|System: X360||Review Rating Legend|
|Dev: Microsoft||1.0 - 1.9 = Avoid||4.0 - 4.4 = Great|
|Pub: Microsoft||2.0 - 2.4 = Poor||4.5 - 4.9 = Must Buy|
|Release: May 2007||2.5 - 2.9 = Average||5.0 = The Best|
|Players: 1||3.0 - 3.4 = Fair|
|ESRB Rating: Pending||3.5 - 3.9 = Good|
by Greig McAllister
March 5, 2007 - Throughout the years, fans have been waiting for a Tenchu that they can enjoy as much as the original. So far, they have been disappointed in their dream, but come May 2007, Microsoft Game Studios hope to change that with Tenchu Z.
Tenchu Z brings us back to the beloved setting of ancient Japan where you will play as a custom made character, rather than Rikimaru as you have in the past. He will be your master as he guides you through over fifty missions throughout the story. You must use every tool at your disposal, such as grappling hooks and cloaking techniques, to eliminate the enemy. As you complete each mission, you will learn new techniques for the elimination of your adversary.
Unfortunately, your adversaries are shockingly dim-witted and immensely easy to eliminate even if they manage to glimpse you before you can kill them which takes away from the excitement and tension of sneaking around. One might even go so far as to say that you could probably run through the streets in a toga and nobody would so much as draw their sword at you. Equally disheartening is the shocking lack of actual hand-to-hand combat sword combos. After watching four different clips containing gameplay footage, I only saw one combo used in all four. Combine this with the fact that it takes a two button sequence to do something as simple as drawing your sword and you may have a problem.
On a positive note though, the graphics, while not entirely next-gen, have received a sizeable upgrade in regards to detail. Also, the cinematic sequences are stunning. It is unfortunate that the beautiful detail did not carry over into the gameplay. Although the game will be in HD, it has not yet been made known what resolutions will be supported.
As mentioned earlier, the controls, which have a notorious history, don't seem to have been improved by a noticeable margin. Based on hands-on demos, the controls only flow together once you have mastered them, which is quite difficult to do, and the camera controls seem pretty nonexistent as I stated before. There was one instance I remember where the player was standing on a wall and the camera was looking straight up, which is not good news considering the fact that your enemies are on the ground below you. Not to mention the very unpleasant experience of having the camera looking up the male character's robe. Not a pretty picture.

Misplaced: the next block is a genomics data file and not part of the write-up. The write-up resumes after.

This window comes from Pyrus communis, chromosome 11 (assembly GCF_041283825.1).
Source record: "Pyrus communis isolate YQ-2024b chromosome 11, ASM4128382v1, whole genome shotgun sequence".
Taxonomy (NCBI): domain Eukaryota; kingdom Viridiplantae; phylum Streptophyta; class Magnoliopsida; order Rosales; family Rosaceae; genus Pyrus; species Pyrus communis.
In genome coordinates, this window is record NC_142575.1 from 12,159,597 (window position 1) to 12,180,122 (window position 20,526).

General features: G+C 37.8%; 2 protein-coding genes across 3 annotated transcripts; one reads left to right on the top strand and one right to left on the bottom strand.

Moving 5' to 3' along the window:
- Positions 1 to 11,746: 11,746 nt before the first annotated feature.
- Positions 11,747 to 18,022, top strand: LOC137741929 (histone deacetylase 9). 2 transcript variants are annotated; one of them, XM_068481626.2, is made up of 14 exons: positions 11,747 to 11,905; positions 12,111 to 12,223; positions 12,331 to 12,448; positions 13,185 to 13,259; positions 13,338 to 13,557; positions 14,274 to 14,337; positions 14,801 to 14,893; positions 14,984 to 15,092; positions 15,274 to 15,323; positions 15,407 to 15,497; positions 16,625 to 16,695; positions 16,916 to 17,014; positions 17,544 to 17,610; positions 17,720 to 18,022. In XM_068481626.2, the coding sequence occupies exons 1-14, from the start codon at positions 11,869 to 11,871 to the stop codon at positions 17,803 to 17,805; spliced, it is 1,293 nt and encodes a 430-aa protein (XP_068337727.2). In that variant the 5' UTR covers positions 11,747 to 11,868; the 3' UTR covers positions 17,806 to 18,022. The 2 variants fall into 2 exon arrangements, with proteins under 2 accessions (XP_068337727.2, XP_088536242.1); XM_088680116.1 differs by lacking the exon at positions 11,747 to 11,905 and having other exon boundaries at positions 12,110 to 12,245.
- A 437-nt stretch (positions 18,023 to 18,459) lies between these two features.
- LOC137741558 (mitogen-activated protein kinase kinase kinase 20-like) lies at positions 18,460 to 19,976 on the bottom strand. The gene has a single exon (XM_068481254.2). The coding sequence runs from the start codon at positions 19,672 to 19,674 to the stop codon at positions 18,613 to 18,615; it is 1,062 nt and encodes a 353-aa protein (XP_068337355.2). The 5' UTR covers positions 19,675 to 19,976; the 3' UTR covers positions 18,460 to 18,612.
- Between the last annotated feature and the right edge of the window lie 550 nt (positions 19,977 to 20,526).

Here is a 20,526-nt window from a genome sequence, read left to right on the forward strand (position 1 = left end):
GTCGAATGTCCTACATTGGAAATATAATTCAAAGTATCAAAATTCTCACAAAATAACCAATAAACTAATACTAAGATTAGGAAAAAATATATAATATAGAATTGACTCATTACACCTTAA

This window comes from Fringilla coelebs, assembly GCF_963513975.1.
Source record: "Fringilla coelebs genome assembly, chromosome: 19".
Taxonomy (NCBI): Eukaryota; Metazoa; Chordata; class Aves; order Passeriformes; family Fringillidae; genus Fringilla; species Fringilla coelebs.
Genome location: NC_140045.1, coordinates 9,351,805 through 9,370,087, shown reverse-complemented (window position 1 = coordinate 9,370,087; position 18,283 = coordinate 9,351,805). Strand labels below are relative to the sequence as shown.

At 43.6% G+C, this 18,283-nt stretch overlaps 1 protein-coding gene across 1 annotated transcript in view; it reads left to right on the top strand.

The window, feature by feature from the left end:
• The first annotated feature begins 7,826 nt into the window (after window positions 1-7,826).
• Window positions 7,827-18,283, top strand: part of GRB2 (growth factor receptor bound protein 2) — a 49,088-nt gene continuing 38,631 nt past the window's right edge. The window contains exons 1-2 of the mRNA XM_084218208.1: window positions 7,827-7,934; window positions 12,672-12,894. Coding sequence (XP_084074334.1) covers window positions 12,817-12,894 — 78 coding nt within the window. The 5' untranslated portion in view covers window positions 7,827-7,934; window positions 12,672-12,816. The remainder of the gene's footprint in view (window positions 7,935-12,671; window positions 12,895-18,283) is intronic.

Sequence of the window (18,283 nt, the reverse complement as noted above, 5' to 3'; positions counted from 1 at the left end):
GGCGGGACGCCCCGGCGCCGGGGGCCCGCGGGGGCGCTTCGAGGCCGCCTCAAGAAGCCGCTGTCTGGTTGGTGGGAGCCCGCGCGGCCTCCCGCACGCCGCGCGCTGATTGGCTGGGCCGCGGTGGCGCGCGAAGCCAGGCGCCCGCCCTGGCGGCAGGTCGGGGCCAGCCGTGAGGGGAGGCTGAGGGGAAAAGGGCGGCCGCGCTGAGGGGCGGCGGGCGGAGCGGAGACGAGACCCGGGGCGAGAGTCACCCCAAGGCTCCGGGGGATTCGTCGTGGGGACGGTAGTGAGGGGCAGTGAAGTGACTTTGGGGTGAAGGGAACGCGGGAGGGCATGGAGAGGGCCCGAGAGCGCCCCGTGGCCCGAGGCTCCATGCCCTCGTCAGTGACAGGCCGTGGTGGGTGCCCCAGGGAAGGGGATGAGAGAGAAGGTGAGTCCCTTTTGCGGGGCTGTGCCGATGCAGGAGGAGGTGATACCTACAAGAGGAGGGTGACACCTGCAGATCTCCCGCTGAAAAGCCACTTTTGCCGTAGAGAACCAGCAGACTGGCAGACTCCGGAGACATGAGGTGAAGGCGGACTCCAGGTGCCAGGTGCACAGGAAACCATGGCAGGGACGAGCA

Also on the sketchy side of things was the sound. While I did enjoy the music in the cinematic sequences quite a bit, the actual sound effects were slightly repetitive and unimpressive. Sound effects include swords clashing together and grunting from the character as they execute the same combo over and over.
Now don't get me wrong, even with so many things up in the air, there were quite a few things that caught my attention in a good way while studying Tenchu Z. The kill moves are pretty awesome looking and there is quite an array available, although there was no information available to determine whether the player has any control over which one they use or if it is simply based on the character's position in relation to his enemy. Another thing that impressed me was the Create-a-Character feature. This feature allows the player to create their own character (there is of course a female model for the ladies of gaming out there), which they will use in the single player story mode. You have the option of customizing all of your character's attributes, from choosing the color of their hair to choosing how much agility they have.
So far, I have found no confirmation that there will be a multiplayer option, whether on Xbox Live or with your friends at home, but there is a cooperative option of up to four players in the Japanese version. This has led to speculation that there will also be a co-op option in the U.S. version although this has been neither confirmed nor denied by Microsoft Game Studios.
All things considered, I honestly believe that this game will likely only appeal to gamers that are already fans of the franchise and possibly may attract particularly curious gamers, but it does not seem to me that many new players will pick up copies of their own. In my opinion, it doesn't appear that Tenchu Z will actually be a bad game, but when compared to such heavy hitters in the Stealth genre as Splinter Cell: Double Agent and Assassin's Creed, it's likely that most casual gamers will simply not notice it on the shelf or may not be willing to part with their hard-earned cash when there are other options that appear much more enticing. Only time will tell if Tenchu Z will be a smashing hit in the franchise's next-gen debut, or if it will simply fly in under the radar and remain unknown to the casual gamer.
CCC Freelance Writer